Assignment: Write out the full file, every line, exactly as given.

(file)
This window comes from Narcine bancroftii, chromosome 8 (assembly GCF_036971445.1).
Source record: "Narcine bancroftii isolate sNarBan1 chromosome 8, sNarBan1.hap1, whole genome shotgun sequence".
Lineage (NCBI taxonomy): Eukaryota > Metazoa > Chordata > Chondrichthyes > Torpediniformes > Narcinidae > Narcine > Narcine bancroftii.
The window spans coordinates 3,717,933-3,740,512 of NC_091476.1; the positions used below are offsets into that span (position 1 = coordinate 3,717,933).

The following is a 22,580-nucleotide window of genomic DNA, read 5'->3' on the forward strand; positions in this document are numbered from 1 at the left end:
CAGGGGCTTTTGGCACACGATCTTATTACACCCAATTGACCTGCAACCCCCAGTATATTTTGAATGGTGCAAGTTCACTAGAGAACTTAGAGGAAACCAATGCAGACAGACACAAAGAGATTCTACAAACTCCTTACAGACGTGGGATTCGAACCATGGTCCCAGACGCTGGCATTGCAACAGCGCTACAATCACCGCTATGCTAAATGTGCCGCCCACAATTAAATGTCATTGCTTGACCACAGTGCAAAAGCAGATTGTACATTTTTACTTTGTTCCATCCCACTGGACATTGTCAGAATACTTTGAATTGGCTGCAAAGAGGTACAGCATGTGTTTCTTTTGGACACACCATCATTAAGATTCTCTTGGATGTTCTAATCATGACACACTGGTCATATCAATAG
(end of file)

This window comes from Narcine bancroftii, chromosome 8 (assembly GCF_036971445.1).
Source record: "Narcine bancroftii isolate sNarBan1 chromosome 8, sNarBan1.hap1, whole genome shotgun sequence".
Lineage (NCBI taxonomy): Eukaryota > Metazoa > Chordata > Chondrichthyes > Torpediniformes > Narcinidae > Narcine > Narcine bancroftii.
The window spans coordinates 3,717,933-3,740,512 of NC_091476.1; the positions used below are offsets into that span (position 1 = coordinate 3,717,933).

The following is a 22,580-nucleotide window of genomic DNA, read 5'->3' on the forward strand; positions in this document are numbered from 1 at the left end:
CAGGGGCTTTTGGCACACGATCTTATTACACCCAATTGACCTGCAACCCCCAGTATATTTTGAATGGTGCAAGTTCACTAGAGAACTTAGAGGAAACCAATGCAGACAGACACAAAGAGATTCTACAAACTCCTTACAGACGTGGGATTCGAACCATGGTCCCAGACGCTGGCATTGCAACAGCGCTACAATCACCGCTATGCTAAATGTGCCGCCCACAATTAAATGTCATTGCTTGACCACAGTGCAAAAGCAGATTGTACATTTTTACTTTGTTCCATCCCACTGGACATTGTCAGAATACTTTGAATTGGCTGCAAAGAGGTACAGCATGTGTTTCTTTTGGACACACCATCATTAAGATTCTCTTGGATGTTCTAATCATGACACACTGGTCATATCAATAG